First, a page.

But Republicans in the state Legislature last week threw a potentially massive monkey wrench into these plans. Both branches introduced a bill that would strip the city's ability to decide how it uses revenues from hotel room taxes.

Room taxes (an 8% charge on all hotel rooms) have long been the main mechanism for funding Monona Terrace. The revenues have paid for the debt to build the center and provided a healthy operating subsidy.

In 2013, room taxes are expected to generate $10.4 million for Madison -- of that more than $6 million is earmarked for Monona Terrace and another $2.2 million will go to the Greater Madison Convention & Visitors Bureau, which helps promote the center.

Under current state law, 70% of the room tax revenues have to be used to promote tourism, promotion and development activities, according to Nick Zavos, an aide to Mayor Soglin. Senate Bill 301 (and Assembly Bill 385) would require that the city turn 70% of its room tax revenues over to an independent commission established within each municipality, which would decide how the funds are used. A commission could continue to fund Monona Terrace, but there's no guarantee that it would, Zavos says.

Zavos says he's unsure why the changes are being proposed. "The way communities spend that money is really varied, but it's all legitimate," he says. "What's the problem we need to address? We really haven't gotten a clear picture of what the abuse is."

Calls to two of the bill's sponsors, Sens. Robert Cowles (R-Green Bay) and Luther Olsen (R-Ripon), were not returned.

"It'd be absolutely devastating to the Terrace," Zavos says. "With the current levy limits, it's not like the city has any ability to make up this funding."

The city could still give its 30% cut of the room taxes to Monona Terrace, but that would only make up about half of the current city subsidy. Says Zavos: "You cut that chunk of x-million out of the budget there's no place to make it up."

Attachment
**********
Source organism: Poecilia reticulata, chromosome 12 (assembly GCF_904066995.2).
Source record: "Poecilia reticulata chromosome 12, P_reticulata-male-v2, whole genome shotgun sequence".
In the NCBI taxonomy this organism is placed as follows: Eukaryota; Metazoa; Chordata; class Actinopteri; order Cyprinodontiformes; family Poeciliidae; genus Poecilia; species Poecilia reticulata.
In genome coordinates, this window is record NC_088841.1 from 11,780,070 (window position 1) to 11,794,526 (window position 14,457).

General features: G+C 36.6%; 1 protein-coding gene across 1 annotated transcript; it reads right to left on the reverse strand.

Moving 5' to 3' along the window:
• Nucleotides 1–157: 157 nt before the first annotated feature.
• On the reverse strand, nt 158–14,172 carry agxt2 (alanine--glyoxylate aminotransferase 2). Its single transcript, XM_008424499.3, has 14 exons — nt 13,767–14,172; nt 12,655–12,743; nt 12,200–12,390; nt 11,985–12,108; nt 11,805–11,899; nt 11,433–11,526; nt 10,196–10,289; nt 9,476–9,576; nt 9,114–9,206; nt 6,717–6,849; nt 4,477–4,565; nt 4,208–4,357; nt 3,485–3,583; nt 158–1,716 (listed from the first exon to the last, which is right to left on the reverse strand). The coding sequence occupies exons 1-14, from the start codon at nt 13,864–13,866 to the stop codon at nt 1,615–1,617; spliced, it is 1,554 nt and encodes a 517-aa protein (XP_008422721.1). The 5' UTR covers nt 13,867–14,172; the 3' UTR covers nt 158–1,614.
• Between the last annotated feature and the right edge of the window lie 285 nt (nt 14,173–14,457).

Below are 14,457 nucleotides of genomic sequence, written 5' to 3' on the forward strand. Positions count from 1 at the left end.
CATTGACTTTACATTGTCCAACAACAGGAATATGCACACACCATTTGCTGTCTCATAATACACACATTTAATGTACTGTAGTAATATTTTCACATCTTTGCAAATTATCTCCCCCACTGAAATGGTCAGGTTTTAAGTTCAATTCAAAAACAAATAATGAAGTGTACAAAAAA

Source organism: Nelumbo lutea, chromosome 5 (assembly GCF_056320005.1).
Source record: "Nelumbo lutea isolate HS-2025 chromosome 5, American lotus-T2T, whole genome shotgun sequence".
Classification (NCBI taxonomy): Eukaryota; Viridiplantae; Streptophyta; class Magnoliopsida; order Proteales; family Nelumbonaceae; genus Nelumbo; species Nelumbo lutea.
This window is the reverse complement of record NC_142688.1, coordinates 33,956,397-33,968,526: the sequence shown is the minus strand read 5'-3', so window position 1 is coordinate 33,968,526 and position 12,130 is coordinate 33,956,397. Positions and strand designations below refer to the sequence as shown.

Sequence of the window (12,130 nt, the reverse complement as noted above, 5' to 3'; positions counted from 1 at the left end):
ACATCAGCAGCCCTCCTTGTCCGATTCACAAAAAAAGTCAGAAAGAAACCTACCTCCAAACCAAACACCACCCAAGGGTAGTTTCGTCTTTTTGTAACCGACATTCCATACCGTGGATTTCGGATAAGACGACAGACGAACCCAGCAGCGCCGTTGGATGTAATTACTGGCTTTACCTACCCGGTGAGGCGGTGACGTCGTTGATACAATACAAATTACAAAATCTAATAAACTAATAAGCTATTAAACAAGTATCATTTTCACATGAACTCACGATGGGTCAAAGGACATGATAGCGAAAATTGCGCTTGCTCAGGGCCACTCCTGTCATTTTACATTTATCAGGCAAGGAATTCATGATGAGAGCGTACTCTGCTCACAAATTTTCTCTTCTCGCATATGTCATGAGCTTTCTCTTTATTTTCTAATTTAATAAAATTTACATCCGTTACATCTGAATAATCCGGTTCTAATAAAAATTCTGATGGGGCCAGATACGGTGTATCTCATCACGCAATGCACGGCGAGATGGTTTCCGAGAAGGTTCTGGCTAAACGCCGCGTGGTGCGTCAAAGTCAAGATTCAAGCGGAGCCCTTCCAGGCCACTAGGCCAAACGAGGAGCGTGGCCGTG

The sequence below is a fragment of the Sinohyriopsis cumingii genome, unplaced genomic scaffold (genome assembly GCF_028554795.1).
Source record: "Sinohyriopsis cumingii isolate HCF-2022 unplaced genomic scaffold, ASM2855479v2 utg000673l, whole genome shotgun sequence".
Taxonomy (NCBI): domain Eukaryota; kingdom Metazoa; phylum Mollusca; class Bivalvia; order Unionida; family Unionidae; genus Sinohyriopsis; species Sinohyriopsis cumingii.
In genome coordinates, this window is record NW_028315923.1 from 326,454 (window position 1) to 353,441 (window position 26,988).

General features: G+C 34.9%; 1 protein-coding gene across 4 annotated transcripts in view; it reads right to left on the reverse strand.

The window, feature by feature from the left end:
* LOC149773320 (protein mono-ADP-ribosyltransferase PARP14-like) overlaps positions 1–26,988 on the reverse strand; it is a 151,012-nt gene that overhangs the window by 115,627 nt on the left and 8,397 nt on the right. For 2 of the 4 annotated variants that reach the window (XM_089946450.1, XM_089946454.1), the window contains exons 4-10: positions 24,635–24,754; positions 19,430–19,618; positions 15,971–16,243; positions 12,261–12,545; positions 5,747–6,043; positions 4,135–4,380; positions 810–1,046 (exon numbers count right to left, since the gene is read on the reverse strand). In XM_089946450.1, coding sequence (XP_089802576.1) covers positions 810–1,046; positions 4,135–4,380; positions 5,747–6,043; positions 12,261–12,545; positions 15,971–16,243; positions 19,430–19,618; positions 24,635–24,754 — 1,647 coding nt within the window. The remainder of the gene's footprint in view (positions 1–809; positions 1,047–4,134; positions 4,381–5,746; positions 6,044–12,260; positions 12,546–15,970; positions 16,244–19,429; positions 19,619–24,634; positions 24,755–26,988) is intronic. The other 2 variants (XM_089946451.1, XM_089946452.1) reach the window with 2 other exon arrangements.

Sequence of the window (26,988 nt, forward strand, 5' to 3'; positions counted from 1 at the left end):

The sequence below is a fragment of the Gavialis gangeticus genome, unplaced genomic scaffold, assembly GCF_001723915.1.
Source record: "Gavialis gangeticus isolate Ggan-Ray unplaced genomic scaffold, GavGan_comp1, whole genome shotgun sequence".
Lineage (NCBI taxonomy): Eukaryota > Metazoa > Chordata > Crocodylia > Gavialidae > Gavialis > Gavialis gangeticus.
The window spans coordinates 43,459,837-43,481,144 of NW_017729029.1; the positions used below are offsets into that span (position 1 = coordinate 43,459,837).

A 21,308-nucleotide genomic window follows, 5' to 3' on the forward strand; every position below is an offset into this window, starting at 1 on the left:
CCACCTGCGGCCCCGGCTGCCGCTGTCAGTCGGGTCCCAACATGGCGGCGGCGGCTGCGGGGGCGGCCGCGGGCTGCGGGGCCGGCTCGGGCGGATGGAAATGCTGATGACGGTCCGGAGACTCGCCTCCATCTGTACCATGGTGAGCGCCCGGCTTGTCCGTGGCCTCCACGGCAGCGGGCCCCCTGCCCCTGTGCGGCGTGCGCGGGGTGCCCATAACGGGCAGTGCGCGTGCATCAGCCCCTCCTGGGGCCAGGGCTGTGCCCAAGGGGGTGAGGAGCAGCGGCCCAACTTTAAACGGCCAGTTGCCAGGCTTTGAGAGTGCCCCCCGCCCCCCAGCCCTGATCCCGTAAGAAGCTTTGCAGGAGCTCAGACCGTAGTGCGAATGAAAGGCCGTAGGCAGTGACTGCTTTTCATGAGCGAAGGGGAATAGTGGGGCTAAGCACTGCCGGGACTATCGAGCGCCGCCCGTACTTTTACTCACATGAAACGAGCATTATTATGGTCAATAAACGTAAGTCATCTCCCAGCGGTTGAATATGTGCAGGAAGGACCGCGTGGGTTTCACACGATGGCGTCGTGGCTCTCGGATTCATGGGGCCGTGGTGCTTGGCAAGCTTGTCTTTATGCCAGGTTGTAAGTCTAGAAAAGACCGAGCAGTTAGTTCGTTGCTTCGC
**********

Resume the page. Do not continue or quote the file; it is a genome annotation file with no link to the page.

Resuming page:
It isn't just Monona Terrace that could suffer. Smaller portions of the room tax fund Rhythm & Booms, the Overture Center, and the annual Wisconsin Interscholastic Athletic Association boys' basketball tournament.

The Legislature will hold a hearing on the bill at 2 p.m. Wednesday, Oct. 2, in room 328NW at the Capitol, Zavos says.

Ald. Mike Verveer says this type of legislation has been proposed in the past, as the state tourism industry tries to get more control over room tax dollars. Verveer is hopeful the proposal will again be defeated, but says if it passes, it could certainly hurt funding for Judge Doyle Square, depending on who sits on the commission.

Says Verveer: "Local innkeepers are not exactly excited to see their competition subsidized by the government."

Meanwhile, the process for selecting a developer for Judge Doyle Square moves forwards. Over the next two months, a committee will evaluate the proposals. JDS representatives will be interviewed Oct. 14; Journeyman on Oct. 16. A recommendation is expected to go to the Common Council in December. Negotiations with a developer would take place early next year.